A protestor waves a Cyprus flag in front of riot policemen during an anti-bailout rally outside of European Union house in Nicosia, Cyprus, Sunday, March 24, 2013. After failing for a week to find a solution to a crisis that could force their country into bankruptcy, Cypriot politicians turned to the European Union on Sunday in a last-ditch effort to help the island nation forge a viable plan to secure an international bailout. (AP Photo/Petros Karadjias)
BRUSSELS (AP) — Cyprus secured a 10 billion euro ($13 billion) package of rescue loans in tense, last-ditch negotiations early Monday, saving the country from a banking system collapse and bankruptcy that could have destabilized the entire euro area.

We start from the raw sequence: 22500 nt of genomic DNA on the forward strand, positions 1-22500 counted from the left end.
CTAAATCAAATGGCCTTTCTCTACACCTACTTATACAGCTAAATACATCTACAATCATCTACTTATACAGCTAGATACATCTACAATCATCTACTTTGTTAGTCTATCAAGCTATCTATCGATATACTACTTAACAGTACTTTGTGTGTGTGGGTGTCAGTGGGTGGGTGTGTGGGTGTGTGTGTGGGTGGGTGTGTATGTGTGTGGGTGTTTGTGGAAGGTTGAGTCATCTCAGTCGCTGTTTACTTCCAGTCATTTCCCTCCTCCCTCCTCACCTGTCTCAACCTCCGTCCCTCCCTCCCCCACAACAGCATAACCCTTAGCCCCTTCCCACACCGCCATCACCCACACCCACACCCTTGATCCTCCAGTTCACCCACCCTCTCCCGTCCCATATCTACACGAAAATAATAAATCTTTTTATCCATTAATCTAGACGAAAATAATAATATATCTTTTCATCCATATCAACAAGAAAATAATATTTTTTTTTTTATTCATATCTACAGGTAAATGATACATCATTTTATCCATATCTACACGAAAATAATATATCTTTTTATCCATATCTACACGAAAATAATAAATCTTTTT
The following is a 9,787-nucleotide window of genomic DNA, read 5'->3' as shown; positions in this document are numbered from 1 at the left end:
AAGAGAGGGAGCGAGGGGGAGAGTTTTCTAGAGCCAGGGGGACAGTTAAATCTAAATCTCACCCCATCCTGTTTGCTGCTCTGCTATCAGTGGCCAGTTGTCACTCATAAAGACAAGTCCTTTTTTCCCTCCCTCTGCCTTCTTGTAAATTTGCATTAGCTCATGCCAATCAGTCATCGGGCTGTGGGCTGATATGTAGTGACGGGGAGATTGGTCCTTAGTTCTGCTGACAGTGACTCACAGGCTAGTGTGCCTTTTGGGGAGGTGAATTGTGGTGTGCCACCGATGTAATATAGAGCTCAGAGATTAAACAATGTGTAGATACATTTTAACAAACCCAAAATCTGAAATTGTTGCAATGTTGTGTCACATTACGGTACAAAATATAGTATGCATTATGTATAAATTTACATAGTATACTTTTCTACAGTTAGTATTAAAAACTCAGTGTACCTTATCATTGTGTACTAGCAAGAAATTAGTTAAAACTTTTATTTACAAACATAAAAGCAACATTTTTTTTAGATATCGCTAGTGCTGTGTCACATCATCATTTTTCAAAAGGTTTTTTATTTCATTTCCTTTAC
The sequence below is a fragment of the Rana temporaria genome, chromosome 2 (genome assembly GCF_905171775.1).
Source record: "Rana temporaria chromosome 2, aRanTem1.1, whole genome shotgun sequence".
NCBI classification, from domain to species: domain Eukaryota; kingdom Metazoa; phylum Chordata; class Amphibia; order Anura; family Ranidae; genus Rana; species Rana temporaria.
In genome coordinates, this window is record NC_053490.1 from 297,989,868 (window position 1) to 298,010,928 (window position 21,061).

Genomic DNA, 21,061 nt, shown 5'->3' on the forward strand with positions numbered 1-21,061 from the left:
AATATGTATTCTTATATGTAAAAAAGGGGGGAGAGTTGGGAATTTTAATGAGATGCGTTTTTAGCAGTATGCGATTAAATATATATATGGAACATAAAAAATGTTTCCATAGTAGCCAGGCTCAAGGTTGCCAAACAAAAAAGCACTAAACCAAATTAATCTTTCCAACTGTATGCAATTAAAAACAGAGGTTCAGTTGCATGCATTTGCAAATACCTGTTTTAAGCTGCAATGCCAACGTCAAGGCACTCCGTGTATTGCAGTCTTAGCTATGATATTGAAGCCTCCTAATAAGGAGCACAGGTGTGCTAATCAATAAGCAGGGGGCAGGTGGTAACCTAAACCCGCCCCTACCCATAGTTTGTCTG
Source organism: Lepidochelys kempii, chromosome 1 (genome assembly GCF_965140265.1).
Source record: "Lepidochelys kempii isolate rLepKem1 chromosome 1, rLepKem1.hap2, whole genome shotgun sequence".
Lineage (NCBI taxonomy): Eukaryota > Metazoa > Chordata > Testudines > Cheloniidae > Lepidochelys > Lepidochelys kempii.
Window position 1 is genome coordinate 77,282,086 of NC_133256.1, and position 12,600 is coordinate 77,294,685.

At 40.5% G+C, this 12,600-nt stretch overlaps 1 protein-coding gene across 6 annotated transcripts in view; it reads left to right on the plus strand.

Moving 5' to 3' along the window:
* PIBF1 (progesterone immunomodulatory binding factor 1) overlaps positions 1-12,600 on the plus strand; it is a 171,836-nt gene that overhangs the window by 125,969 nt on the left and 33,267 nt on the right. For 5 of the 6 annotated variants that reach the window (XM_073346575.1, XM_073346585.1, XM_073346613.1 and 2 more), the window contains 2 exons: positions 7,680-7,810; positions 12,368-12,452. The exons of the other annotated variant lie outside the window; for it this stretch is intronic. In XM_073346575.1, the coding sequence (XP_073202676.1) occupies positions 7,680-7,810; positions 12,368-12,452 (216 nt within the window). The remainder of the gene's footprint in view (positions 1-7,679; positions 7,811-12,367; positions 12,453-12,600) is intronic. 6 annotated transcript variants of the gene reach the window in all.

“We’ve put an end to the uncertainty that has affected Cyprus and the euro area over the past week,” said Jeroen Dijsselbloem, who chairs the meetings of the 17-nation eurozone’s finance ministers.
In return for the bailout, Cyprus must drastically shrink its outsized banking sector, cut its budget, implement structural reforms and privatize state assets, he said. The country’s second-largest bank will be shut down immediately, with all bond holders and people with more than 100,000 euros in their bank accounts there facing significant losses. The measures are likely to deepen the recession in Cyprus and lead to more job losses.
The cash-strapped Mediterranean island nation has been shut out of international markets for almost two years. It first applied for a bailout to recapitalize its ailing lenders and keep the government afloat last June, but the political negotiations stalled. After a botched agreement last week, the European Central Bank moved forcefully to focus leaders’ minds, threatening to cut off crucial emergency assistance to the country’s banks by Login to read more